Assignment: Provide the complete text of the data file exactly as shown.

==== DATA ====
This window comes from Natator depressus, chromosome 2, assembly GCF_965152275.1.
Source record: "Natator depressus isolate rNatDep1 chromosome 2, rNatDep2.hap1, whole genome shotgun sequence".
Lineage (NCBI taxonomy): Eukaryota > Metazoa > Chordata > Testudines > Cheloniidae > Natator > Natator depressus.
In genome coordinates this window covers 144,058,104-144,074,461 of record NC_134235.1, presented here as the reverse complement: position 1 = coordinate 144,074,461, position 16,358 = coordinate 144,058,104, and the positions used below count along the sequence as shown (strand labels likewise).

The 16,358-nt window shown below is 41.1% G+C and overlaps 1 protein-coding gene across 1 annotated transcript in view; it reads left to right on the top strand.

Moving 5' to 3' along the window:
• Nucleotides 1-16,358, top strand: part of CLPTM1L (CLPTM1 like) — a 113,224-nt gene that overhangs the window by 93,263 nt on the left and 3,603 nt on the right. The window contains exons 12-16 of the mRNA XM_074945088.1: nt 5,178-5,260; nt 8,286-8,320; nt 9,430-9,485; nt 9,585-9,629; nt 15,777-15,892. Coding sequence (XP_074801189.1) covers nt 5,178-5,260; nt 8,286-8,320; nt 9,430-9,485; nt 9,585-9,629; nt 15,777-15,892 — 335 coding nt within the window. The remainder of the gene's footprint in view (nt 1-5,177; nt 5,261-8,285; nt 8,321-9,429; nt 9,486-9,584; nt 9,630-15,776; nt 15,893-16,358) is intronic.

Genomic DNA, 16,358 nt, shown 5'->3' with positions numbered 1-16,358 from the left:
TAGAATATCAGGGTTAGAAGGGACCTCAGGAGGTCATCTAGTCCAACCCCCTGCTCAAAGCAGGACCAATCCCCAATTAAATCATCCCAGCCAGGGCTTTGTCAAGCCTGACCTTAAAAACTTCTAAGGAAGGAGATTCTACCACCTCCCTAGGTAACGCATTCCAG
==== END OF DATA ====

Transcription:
This window comes from Natator depressus, chromosome 2, assembly GCF_965152275.1.
Source record: "Natator depressus isolate rNatDep1 chromosome 2, rNatDep2.hap1, whole genome shotgun sequence".
Lineage (NCBI taxonomy): Eukaryota > Metazoa > Chordata > Testudines > Cheloniidae > Natator > Natator depressus.
In genome coordinates this window covers 144,058,104-144,074,461 of record NC_134235.1, presented here as the reverse complement: position 1 = coordinate 144,074,461, position 16,358 = coordinate 144,058,104, and the positions used below count along the sequence as shown (strand labels likewise).

The 16,358-nt window shown below is 41.1% G+C and overlaps 1 protein-coding gene across 1 annotated transcript in view; it reads left to right on the top strand.

Moving 5' to 3' along the window:
• Nucleotides 1-16,358, top strand: part of CLPTM1L (CLPTM1 like) — a 113,224-nt gene that overhangs the window by 93,263 nt on the left and 3,603 nt on the right. The window contains exons 12-16 of the mRNA XM_074945088.1: nt 5,178-5,260; nt 8,286-8,320; nt 9,430-9,485; nt 9,585-9,629; nt 15,777-15,892. Coding sequence (XP_074801189.1) covers nt 5,178-5,260; nt 8,286-8,320; nt 9,430-9,485; nt 9,585-9,629; nt 15,777-15,892 — 335 coding nt within the window. The remainder of the gene's footprint in view (nt 1-5,177; nt 5,261-8,285; nt 8,321-9,429; nt 9,486-9,584; nt 9,630-15,776; nt 15,893-16,358) is intronic.

Genomic DNA, 16,358 nt, shown 5'->3' with positions numbered 1-16,358 from the left:
TAGAATATCAGGGTTAGAAGGGACCTCAGGAGGTCATCTAGTCCAACCCCCTGCTCAAAGCAGGACCAATCCCCAATTAAATCATCCCAGCCAGGGCTTTGTCAAGCCTGACCTTAAAAACTTCTAAGGAAGGAGATTCTACCACCTCCCTAGGTAACGCATTCCAG